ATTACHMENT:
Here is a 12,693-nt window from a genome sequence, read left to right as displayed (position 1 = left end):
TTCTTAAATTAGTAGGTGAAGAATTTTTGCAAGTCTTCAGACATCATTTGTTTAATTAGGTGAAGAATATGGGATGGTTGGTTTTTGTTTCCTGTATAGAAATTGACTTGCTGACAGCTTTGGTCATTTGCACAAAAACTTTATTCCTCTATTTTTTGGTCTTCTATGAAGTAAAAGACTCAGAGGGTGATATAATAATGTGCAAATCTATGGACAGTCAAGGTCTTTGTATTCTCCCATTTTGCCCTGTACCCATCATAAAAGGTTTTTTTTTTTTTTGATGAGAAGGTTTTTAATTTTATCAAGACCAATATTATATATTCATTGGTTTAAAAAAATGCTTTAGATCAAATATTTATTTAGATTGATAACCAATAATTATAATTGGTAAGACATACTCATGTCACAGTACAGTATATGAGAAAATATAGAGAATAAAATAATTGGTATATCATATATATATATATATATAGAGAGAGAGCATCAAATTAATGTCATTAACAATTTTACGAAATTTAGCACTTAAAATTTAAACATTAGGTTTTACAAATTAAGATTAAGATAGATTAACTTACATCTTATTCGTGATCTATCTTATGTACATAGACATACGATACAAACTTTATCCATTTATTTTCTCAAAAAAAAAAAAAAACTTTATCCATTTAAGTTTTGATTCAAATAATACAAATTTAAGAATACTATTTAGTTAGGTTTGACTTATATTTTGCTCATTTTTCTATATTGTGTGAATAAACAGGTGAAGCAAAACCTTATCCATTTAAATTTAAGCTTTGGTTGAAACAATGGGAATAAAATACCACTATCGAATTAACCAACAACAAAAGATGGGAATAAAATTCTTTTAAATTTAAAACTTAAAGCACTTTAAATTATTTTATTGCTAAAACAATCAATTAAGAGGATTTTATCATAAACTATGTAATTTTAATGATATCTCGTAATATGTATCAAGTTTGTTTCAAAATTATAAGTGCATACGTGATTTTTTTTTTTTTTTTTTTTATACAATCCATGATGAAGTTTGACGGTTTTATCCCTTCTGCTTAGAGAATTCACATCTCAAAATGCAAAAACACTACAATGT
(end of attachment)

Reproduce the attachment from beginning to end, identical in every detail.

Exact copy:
Here is a 12,693-nt window from a genome sequence, read left to right as displayed (position 1 = left end):
TTCTTAAATTAGTAGGTGAAGAATTTTTGCAAGTCTTCAGACATCATTTGTTTAATTAGGTGAAGAATATGGGATGGTTGGTTTTTGTTTCCTGTATAGAAATTGACTTGCTGACAGCTTTGGTCATTTGCACAAAAACTTTATTCCTCTATTTTTTGGTCTTCTATGAAGTAAAAGACTCAGAGGGTGATATAATAATGTGCAAATCTATGGACAGTCAAGGTCTTTGTATTCTCCCATTTTGCCCTGTACCCATCATAAAAGGTTTTTTTTTTTTTTGATGAGAAGGTTTTTAATTTTATCAAGACCAATATTATATATTCATTGGTTTAAAAAAATGCTTTAGATCAAATATTTATTTAGATTGATAACCAATAATTATAATTGGTAAGACATACTCATGTCACAGTACAGTATATGAGAAAATATAGAGAATAAAATAATTGGTATATCATATATATATATATATATAGAGAGAGAGCATCAAATTAATGTCATTAACAATTTTACGAAATTTAGCACTTAAAATTTAAACATTAGGTTTTACAAATTAAGATTAAGATAGATTAACTTACATCTTATTCGTGATCTATCTTATGTACATAGACATACGATACAAACTTTATCCATTTATTTTCTCAAAAAAAAAAAAAAACTTTATCCATTTAAGTTTTGATTCAAATAATACAAATTTAAGAATACTATTTAGTTAGGTTTGACTTATATTTTGCTCATTTTTCTATATTGTGTGAATAAACAGGTGAAGCAAAACCTTATCCATTTAAATTTAAGCTTTGGTTGAAACAATGGGAATAAAATACCACTATCGAATTAACCAACAACAAAAGATGGGAATAAAATTCTTTTAAATTTAAAACTTAAAGCACTTTAAATTATTTTATTGCTAAAACAATCAATTAAGAGGATTTTATCATAAACTATGTAATTTTAATGATATCTCGTAATATGTATCAAGTTTGTTTCAAAATTATAAGTGCATACGTGATTTTTTTTTTTTTTTTTTTTATACAATCCATGATGAAGTTTGACGGTTTTATCCCTTCTGCTTAGAGAATTCACATCTCAAAATGCAAAAACACTACAATGT